North Korean Cybercrime: A Worrisome Success Story

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Avatar Pierre-Alain Meunier

Dhaka, February 5th 2016. Despite the apparent calm, the Central Bank of Bangladesh is under attack. One of the most ambitious bank heists in history is launched by an unknown group of hackers. 81 million USD transfers from the Central Bank to an obscure account in an investment bank in Manila, Philippines — where a local casino is poised to launder the money. 

A single typo costs $20 million USD

This attack could have been much worse.  The hackers make a typo triggering one of the transfers intended for the “Shalika Foundation” to be sent to the “Shalika Fandation.” This error alerts the routing bank, Deutsche Bank, to ask for more information from the Central Bank of Bangladesh regarding the 20 million USD transfer. It was the typo and subsequent request that alerted the Central Bank of Bangladesh to the fraudulent scheme, which stopped the transaction. Despite their ironic mistake, this large-scale cyber-attack aroused curiosity across the threat intelligence community.

After a one-year investigation, Kaspersky Lab concluded that the cyberattack was most likely conducted by the Lazarus Group (a.k.a. Hidden Cobra), a group of hackers renowned for other high-level cybercrime activities and its strong links to the State of North Korea. To the general public, North Korean hacker groups remain relatively less well-known than hackers linked to those in Russia, whose activities during the 2016 American presidential campaign have been abundantly discussed. Among cybersecurity specialists, names such as Lazarus, Bluenoroff, and Andariel are very familiar.

N. Korean retaliation for lampooning Kim Jong-Un

Activities linked to the Lazarus Group were first detected in 2009. Subsequent activity, most notably includes the Sony Pictures Entertainment hack, which occurred in 2014, where 40 gigabytes of company data were stolen and posted online. The motive? The Lazarus Group was seeking revenge for Sony’s new comedy, The Interview, a movie lampooning the North Korean regime and its leader Kim Jong-Un in particular. Data released by the self-proclaimed Guardians of Peace  (identified as the Lazarus Group by many security researchers) included personal information about Sony Pictures employees, information about executive salaries, as well as plans for future Sony films.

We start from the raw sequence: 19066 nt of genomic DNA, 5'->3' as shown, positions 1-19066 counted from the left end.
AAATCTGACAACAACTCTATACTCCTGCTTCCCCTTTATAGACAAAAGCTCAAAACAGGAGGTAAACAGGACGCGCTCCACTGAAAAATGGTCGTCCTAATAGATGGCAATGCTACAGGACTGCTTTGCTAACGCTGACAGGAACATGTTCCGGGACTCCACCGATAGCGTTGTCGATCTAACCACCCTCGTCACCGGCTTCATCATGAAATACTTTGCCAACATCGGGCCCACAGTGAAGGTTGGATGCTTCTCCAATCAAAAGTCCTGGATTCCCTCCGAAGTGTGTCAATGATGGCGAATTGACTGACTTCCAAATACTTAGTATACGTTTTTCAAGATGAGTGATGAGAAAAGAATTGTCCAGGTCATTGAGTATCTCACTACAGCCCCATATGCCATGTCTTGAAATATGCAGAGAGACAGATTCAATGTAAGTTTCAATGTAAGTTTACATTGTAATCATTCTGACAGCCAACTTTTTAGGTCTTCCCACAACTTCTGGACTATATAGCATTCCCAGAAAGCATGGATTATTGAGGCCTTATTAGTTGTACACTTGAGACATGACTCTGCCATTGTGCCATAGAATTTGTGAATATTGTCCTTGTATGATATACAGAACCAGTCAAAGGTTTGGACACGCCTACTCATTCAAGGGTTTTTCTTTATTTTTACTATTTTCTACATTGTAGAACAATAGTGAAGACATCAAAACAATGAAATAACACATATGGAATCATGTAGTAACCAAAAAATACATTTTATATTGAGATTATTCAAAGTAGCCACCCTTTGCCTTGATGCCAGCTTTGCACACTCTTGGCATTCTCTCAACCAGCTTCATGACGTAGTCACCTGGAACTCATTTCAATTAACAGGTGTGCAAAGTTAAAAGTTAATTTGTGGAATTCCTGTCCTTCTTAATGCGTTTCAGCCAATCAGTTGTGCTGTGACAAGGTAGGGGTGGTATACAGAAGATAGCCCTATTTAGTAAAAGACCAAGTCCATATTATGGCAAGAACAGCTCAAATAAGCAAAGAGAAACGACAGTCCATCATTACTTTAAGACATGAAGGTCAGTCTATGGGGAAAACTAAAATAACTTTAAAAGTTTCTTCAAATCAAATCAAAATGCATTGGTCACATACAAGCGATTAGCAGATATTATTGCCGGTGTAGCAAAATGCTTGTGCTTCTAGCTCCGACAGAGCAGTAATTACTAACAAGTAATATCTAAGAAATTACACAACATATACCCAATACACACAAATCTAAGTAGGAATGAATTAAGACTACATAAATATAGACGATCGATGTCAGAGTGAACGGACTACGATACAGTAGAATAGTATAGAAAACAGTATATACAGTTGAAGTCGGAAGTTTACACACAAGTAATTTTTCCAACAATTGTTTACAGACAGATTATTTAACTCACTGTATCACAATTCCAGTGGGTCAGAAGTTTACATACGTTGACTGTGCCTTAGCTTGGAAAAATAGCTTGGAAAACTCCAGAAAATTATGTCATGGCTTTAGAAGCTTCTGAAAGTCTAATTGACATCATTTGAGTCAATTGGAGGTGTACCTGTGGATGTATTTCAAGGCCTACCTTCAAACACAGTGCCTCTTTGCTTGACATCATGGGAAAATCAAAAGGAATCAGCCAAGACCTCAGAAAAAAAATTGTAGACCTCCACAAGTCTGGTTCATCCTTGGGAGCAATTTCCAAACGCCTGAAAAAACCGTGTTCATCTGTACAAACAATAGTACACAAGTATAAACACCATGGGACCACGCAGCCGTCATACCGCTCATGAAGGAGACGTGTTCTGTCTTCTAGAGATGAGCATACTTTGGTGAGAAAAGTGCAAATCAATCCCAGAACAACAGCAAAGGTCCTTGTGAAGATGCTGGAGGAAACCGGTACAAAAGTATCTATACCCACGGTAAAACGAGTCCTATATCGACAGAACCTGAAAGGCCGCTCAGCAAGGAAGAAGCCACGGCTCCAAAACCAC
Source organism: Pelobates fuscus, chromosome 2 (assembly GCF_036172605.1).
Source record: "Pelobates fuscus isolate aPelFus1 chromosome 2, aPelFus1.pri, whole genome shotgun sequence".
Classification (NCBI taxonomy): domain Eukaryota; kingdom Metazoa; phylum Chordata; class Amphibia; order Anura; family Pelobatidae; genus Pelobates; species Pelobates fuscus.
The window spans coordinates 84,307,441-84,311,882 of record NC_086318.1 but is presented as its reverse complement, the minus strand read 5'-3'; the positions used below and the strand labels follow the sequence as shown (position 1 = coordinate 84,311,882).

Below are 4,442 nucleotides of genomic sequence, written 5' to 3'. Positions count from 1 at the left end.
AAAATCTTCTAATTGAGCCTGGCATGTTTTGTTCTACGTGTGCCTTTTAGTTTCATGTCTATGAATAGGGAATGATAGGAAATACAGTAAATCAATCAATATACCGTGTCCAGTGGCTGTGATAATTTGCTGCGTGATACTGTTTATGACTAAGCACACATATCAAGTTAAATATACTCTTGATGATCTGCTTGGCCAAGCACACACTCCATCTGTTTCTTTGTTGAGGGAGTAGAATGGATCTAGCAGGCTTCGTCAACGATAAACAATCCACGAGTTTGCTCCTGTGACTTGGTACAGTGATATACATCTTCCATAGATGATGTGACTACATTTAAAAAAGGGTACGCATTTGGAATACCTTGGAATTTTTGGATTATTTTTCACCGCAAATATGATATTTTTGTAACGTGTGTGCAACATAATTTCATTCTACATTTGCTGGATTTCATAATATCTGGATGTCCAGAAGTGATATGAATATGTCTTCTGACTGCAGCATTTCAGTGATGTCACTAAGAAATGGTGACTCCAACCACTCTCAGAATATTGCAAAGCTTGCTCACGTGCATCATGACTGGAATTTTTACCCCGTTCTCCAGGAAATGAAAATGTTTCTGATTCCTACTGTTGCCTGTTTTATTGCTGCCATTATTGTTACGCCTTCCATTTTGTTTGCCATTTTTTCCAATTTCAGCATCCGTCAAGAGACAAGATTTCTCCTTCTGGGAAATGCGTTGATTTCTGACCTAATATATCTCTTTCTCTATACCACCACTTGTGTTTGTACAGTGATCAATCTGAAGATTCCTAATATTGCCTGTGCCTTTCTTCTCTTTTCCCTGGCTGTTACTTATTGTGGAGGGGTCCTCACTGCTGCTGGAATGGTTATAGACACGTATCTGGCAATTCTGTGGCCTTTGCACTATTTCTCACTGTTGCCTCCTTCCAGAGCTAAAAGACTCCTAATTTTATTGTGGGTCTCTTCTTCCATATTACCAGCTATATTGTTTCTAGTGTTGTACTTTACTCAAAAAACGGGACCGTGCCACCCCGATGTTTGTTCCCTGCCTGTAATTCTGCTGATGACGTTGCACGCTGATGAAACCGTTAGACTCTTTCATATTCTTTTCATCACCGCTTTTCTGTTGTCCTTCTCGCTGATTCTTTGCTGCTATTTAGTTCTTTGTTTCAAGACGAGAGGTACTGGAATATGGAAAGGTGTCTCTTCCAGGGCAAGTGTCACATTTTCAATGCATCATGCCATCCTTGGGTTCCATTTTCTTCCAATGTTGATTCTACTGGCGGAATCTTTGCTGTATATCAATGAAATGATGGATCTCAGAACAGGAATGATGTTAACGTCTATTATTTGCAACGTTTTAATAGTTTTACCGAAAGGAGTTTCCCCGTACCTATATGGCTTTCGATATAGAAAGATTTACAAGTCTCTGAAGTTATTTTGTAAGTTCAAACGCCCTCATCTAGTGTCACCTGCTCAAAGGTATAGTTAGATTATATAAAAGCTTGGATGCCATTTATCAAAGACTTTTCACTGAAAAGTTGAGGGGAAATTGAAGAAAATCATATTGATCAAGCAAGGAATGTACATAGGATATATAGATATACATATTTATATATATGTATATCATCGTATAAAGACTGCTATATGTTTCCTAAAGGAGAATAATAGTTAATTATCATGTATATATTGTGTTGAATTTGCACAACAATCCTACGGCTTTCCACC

N. Korea invests in cybercrime

Other cyberattacks potentially perpetrated by North Korean hackers have been carefully studied by threat intelligence researchers. Operation Dark Seoul  (a.k.a. Operation Troy ) wiped tens of thousands of computer hard drives in South Korea on March 20, 2013. According to McAfee researchers, on top of this act of cyber-vandalism, the hacker activities also included intelligence gathering on South Korean military targets. These different shows of cyber-force from North Korea raise several questions. Among them, why did North Korea decide to invest strongly in cybercrime? Is North Korea’s use of cybercrime a geopolitical success story, even if a worrisome one? 

Answers to these questions become apparent if we look at North Korea’s decisions under a simple cost-benefit paradigm. Let’s begin with the benefit for North Korea. According to a U.N report, cyberattacks have generated around 2 billion USD for North Korea. Experts have identified “at least 35 reported instances of DPRK actors attacking financial institutions, cryptocurrency exchanges and mining activity designed to earn foreign currency.”